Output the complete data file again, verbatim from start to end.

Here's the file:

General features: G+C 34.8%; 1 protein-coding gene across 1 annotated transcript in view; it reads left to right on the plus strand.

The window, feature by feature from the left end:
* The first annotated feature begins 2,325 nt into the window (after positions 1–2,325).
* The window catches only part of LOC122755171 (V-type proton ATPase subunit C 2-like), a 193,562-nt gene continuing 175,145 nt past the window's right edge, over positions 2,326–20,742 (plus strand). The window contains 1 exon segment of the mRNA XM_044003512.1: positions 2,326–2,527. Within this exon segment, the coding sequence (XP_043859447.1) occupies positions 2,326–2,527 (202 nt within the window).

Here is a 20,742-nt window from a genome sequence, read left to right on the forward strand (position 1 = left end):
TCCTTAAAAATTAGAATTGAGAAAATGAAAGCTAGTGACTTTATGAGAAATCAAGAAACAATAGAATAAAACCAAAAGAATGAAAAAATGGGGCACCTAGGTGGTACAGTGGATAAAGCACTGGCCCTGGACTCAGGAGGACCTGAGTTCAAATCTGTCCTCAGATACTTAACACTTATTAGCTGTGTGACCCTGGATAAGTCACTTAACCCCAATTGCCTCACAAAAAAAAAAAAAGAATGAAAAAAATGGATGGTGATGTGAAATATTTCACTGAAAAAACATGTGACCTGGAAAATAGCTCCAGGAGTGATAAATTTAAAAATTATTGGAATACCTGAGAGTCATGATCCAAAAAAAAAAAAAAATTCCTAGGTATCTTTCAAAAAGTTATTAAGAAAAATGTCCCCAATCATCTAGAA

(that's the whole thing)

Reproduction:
General features: G+C 34.8%; 1 protein-coding gene across 1 annotated transcript in view; it reads left to right on the plus strand.

The window, feature by feature from the left end:
* The first annotated feature begins 2,325 nt into the window (after positions 1–2,325).
* The window catches only part of LOC122755171 (V-type proton ATPase subunit C 2-like), a 193,562-nt gene continuing 175,145 nt past the window's right edge, over positions 2,326–20,742 (plus strand). The window contains 1 exon segment of the mRNA XM_044003512.1: positions 2,326–2,527. Within this exon segment, the coding sequence (XP_043859447.1) occupies positions 2,326–2,527 (202 nt within the window).

Here is a 20,742-nt window from a genome sequence, read left to right on the forward strand (position 1 = left end):
TCCTTAAAAATTAGAATTGAGAAAATGAAAGCTAGTGACTTTATGAGAAATCAAGAAACAATAGAATAAAACCAAAAGAATGAAAAAATGGGGCACCTAGGTGGTACAGTGGATAAAGCACTGGCCCTGGACTCAGGAGGACCTGAGTTCAAATCTGTCCTCAGATACTTAACACTTATTAGCTGTGTGACCCTGGATAAGTCACTTAACCCCAATTGCCTCACAAAAAAAAAAAAAGAATGAAAAAAATGGATGGTGATGTGAAATATTTCACTGAAAAAACATGTGACCTGGAAAATAGCTCCAGGAGTGATAAATTTAAAAATTATTGGAATACCTGAGAGTCATGATCCAAAAAAAAAAAAAAATTCCTAGGTATCTTTCAAAAAGTTATTAAGAAAAATGTCCCCAATCATCTAGAA